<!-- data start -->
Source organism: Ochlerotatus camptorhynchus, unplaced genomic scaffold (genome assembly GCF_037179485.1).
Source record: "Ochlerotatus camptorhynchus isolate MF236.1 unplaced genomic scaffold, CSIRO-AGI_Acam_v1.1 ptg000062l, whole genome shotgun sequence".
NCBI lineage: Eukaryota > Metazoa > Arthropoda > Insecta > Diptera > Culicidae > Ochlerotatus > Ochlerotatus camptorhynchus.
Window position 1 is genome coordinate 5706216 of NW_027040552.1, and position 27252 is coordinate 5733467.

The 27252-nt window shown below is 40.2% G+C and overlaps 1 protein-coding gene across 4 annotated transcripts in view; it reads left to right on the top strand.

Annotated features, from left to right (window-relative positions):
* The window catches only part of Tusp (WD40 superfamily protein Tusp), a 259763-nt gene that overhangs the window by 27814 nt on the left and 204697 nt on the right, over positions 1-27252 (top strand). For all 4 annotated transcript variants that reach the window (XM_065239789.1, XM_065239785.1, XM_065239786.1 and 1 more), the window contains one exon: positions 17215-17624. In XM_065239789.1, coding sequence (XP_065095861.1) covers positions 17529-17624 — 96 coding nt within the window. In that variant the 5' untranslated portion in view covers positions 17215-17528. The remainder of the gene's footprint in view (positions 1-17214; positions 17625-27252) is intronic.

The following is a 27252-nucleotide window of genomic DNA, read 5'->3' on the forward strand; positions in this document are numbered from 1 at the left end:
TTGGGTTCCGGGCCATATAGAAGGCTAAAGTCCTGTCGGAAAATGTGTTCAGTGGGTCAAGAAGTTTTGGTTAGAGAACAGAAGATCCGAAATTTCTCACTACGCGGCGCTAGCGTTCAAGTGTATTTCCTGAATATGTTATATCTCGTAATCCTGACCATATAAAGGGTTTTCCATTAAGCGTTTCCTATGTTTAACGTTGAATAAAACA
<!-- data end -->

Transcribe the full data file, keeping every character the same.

Source organism: Ochlerotatus camptorhynchus, unplaced genomic scaffold (genome assembly GCF_037179485.1).
Source record: "Ochlerotatus camptorhynchus isolate MF236.1 unplaced genomic scaffold, CSIRO-AGI_Acam_v1.1 ptg000062l, whole genome shotgun sequence".
NCBI lineage: Eukaryota > Metazoa > Arthropoda > Insecta > Diptera > Culicidae > Ochlerotatus > Ochlerotatus camptorhynchus.
Window position 1 is genome coordinate 5706216 of NW_027040552.1, and position 27252 is coordinate 5733467.

The 27252-nt window shown below is 40.2% G+C and overlaps 1 protein-coding gene across 4 annotated transcripts in view; it reads left to right on the top strand.

Annotated features, from left to right (window-relative positions):
* The window catches only part of Tusp (WD40 superfamily protein Tusp), a 259763-nt gene that overhangs the window by 27814 nt on the left and 204697 nt on the right, over positions 1-27252 (top strand). For all 4 annotated transcript variants that reach the window (XM_065239789.1, XM_065239785.1, XM_065239786.1 and 1 more), the window contains one exon: positions 17215-17624. In XM_065239789.1, coding sequence (XP_065095861.1) covers positions 17529-17624 — 96 coding nt within the window. In that variant the 5' untranslated portion in view covers positions 17215-17528. The remainder of the gene's footprint in view (positions 1-17214; positions 17625-27252) is intronic.

The following is a 27252-nucleotide window of genomic DNA, read 5'->3' on the forward strand; positions in this document are numbered from 1 at the left end:
TTGGGTTCCGGGCCATATAGAAGGCTAAAGTCCTGTCGGAAAATGTGTTCAGTGGGTCAAGAAGTTTTGGTTAGAGAACAGAAGATCCGAAATTTCTCACTACGCGGCGCTAGCGTTCAAGTGTATTTCCTGAATATGTTATATCTCGTAATCCTGACCATATAAAGGGTTTTCCATTAAGCGTTTCCTATGTTTAACGTTGAATAAAACA